Heed lessons of climate change, gov’t urged
ILOILO CITY—Social scientists and researchers have urged government officials, especially policymakers, to heed the lessons and findings on climate change and disaster mitigation to reduce dislocation and devastation due to natural disasters.
Officials and scientists of the University of the Philippines Visayas (UPV) acknowledged the need to transform research and study results into policies as part of efforts to address the impact of climate change through science-based approaches.
Ricardo Babaran, UPV vice chancellor for research and extension, said here was a “real disconnect” between research outputs and the implementation of government policies on disaster mitigation and climate change.
He said UPV would enhance its linkage with Congress, local governments, government agencies and other policymakers so that research and academic studies could be integrated into policies and programs of the government.
UPV, along with Manila Observatory, hosted a two-day international scientific conference on fisheries and aquatic sciences in Iloilo City two weeks before the first anniversary of Super Typhoon “Yolanda.”
The super typhoon (international name: Haiyan), the strongest recorded typhoon to hit land with winds reaching 300 kilometers per hour, devastated wide areas mostly in the Visayas.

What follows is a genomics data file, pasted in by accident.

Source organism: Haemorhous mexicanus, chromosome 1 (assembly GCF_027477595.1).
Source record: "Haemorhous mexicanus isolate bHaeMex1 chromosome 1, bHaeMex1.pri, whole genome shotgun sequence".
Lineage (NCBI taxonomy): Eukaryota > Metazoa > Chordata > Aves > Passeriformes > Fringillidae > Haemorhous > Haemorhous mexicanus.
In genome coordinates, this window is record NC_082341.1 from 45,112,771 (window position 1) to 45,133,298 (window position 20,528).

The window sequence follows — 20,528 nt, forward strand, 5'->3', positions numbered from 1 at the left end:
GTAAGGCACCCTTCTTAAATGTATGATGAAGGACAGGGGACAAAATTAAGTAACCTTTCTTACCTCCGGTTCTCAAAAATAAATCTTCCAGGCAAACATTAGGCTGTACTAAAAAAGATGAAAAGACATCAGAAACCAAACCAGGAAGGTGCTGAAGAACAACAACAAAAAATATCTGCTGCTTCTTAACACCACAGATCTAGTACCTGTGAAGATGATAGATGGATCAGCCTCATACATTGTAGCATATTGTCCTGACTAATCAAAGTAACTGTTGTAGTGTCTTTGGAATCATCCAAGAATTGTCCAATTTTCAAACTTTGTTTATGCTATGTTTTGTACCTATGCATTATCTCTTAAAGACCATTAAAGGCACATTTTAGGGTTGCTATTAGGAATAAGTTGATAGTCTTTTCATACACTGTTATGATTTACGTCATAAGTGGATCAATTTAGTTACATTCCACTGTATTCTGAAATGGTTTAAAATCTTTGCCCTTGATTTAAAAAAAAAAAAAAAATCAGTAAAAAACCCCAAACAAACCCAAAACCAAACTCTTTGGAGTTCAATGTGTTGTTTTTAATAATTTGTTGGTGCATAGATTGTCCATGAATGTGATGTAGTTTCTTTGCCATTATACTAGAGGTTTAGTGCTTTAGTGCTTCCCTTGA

It left more than 8,000 persons dead and 28,689 injured. At least 1,061 remained missing.
Yolanda also destroyed 476,705 houses and damaged 557,813 others or a total of 1,034,518 houses in the Visayas, according to data from the Department of Social Welfare and Development (DSWD).
The conference involves discussions and presentations on research conducted in areas devastated by the super typhoon as well as similar experiences in other countries and areas.
The conference, which started on Wednesday, had 200 participants from eight countries including the United States, Japan, Spain, Vietnam, Sri Lanka, Taiwan, Liberia and the Philippines, according to Rodelio Subade, UPV professor and conference chair.
UPV chancellor Rommel Espinosa said the super typhoon also provided opportunities for research to better prepare for natural disasters.
Aside from research on the impact on coastal communities, studies are also needed to help develop institutional preparedness, according to UPV professor Pepito Fernandez.
Fernandez cited the “very poor” coordination among, between and in various levels of government agencies and offices in responding to the disaster.
“There is a need for an integrated and coordinated scientific and institutional policy to face the challenges posed by climate change, natural disasters and multilevel development in archipelagos and islands,” according to a conference briefer.
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